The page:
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DNA hard drive coming to a gene near you

Jan 24 2013, 2:28pm CST | by

Scientists have long-known that DNA which contain the codes that living things are incredible storage devices. European scientists took that fact to heart and developed a method to encode information on tiny strands of DNA. In the journal Nature, the scientists reported that they have successfully stored all 154 of Shakespeare's sonnets on DNA.

  “There are more things in heaven and earth, Horatio, Than are dreamt of in your philosophy,” Hamlet tells Horatio in Scene V of Shakespeare's tragic play about the cursed Dane. It's unlikely that...

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1 year ago

DNA hard drive coming to a gene near you

Jan 24 2013, 2:28pm CST | by

Scientists have long-known that DNA which contain the codes that living things are incredible storage devices. European scientists took that fact to heart and developed a method to encode information on tiny strands of DNA. In the journal Nature, the scientists reported that they have successfully stored all 154 of Shakespeare's sonnets on DNA.

 

“There are more things in heaven and earth, Horatio, Than are dreamt of in your philosophy,” Hamlet tells Horatio in Scene V of Shakespeare's tragic play about the cursed Dane.

It's unlikely that the Bard would have ever “dreamt of” having all 154 of his sonnets stored in tiny bits of DNA. But that's exactly what Ewan Birney and Nick Goldman, European Bioinformatics Institute scientists have done.

According to a press release Wednesday, the storage method developed by Goldman and Birney, was explained in an article published in the journal Nature. The process allows a minimum of 100 million hours of high-definition video to be stored in about one cup of DNA.

There is a lot of digital information in the world – about three zettabytes’ worth (that’s 3000 billion billion bytes) – and the constant influx of new digital content poses a real challenge for archivists,” the scientists explained. “Hard disks are expensive and require a constant supply of electricity, while even the best ‘no-power’ archiving materials such as magnetic tape degrade within a decade. This is a growing problem in the life sciences, where massive volumes of data – including DNA sequences – make up the fabric of the scientific record.”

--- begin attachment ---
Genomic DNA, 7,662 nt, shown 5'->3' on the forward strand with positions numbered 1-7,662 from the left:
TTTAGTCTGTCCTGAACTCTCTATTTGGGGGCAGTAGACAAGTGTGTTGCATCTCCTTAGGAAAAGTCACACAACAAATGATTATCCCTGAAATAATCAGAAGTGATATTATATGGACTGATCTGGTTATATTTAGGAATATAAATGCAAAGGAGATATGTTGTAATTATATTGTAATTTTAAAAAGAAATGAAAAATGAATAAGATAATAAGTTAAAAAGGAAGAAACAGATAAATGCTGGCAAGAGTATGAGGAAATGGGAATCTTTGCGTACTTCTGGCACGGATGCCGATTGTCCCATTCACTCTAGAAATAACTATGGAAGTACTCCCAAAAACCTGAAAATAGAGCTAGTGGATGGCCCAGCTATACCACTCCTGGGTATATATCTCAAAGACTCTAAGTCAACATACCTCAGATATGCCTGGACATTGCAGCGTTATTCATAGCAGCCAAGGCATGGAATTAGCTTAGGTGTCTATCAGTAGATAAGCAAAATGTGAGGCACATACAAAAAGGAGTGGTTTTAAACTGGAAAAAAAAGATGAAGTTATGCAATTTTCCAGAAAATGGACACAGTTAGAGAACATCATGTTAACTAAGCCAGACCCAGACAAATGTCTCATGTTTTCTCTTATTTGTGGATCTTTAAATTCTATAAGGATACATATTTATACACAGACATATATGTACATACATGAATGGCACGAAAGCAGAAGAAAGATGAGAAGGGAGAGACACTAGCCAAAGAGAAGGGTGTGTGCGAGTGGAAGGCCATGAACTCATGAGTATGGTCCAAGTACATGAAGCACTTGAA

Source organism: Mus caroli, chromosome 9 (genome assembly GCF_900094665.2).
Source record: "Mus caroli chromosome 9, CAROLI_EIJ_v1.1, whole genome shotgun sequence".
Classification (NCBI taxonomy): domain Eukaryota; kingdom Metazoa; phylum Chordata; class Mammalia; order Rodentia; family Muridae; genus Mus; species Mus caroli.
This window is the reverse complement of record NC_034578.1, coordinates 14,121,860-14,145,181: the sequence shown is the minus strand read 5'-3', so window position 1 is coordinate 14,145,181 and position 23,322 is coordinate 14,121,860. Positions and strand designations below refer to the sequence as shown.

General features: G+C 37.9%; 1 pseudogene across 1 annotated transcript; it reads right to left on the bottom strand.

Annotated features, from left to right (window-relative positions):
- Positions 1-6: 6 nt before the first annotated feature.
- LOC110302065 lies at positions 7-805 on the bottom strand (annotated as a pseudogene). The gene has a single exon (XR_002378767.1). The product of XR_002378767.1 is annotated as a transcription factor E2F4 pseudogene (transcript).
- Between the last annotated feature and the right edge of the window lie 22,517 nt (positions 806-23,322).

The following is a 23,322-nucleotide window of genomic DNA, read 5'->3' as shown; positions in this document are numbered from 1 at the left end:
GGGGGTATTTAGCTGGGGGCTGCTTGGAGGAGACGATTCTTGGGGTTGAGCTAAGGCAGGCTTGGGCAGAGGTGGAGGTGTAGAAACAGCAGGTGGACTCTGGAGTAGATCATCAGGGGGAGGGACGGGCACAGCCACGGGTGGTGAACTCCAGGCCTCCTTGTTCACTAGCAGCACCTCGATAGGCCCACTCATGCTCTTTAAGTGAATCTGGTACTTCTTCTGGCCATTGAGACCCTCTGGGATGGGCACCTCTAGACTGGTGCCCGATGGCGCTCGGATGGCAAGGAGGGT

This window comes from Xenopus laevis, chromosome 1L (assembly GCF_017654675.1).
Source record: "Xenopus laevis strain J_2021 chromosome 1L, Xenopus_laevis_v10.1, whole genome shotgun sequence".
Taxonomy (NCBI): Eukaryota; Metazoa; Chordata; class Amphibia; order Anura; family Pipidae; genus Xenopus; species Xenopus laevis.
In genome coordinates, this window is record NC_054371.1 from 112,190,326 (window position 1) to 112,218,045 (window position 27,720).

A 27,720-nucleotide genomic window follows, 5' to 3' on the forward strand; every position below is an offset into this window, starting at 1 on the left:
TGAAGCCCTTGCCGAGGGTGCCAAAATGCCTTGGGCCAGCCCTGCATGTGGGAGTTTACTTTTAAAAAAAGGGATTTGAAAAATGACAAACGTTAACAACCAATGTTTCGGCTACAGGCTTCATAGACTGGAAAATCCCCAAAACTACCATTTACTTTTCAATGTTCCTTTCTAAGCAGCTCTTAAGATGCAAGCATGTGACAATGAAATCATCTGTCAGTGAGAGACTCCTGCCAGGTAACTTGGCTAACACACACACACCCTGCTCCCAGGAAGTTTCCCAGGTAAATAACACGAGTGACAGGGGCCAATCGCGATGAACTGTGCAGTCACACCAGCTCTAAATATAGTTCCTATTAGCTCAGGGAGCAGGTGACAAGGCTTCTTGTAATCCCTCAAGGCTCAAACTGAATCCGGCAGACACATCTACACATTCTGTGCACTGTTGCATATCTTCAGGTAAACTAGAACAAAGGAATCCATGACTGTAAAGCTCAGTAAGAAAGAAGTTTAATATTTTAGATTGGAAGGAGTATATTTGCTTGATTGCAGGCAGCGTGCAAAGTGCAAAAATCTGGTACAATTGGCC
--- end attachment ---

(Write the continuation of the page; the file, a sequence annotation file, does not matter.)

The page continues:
Goldman said it has been known for sometime that DNA is a “robust way to store information because we can extract it from wooly mammoth bones, which date back tens of thousands of years, and make sense of it. It’s also incredibly small, dense and does not need any power for storage, so shipping and keeping it is easy.”

The new method requires synthesizing DNA from the encoded information: enter Agilent Technologies, Inc, a California-based company that volunteered its services. Ewan and Nick sent them encoded versions of: an .mp3 of Martin Luther King’s speech, “I Have a Dream”; a .jpg photo of EMBL-EBI; a .pdf of Watson and Crick’s seminal paper, “Molecular structure of nucleic acids”; a .txt file of all of Shakespeare's sonnets; and a file that describes the encoding.



Via EMBL-EBI.

 

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<a href="/latest_stories/all/all/19" rel="author">Jeffrey B. Roth</a>
A multi-award winning writer, Jeffrey B. Roth is a well-known investigative reporter, who covers crime, law, politics, sciences, business, medicine, education, history and a wide range of other topics. In 2010, Roth won first place for a new series in the Keystone Press Awards, sponsored by the Pennsylvania Newspaper Association. A published short story writer and poet, Roth is listed in the Locus Index of Science Fiction and Fantasy Authors. Currently, Roth writes for CBS Philadelphia, CBS Baltimore, the Philadelphia Examiner and regional publications, including Carroll Magazine, Carroll Business Quarterly and Hagerstown Magazine to name a few. In the past, Roth, a former crisis intervention counselor and teacher, has written for numerous Pennsylvania newspapers, state and national magazines and the Associated Press. He lives in the foothills of the Appalachian Mountains, west of Gettysburg, Pa.

 

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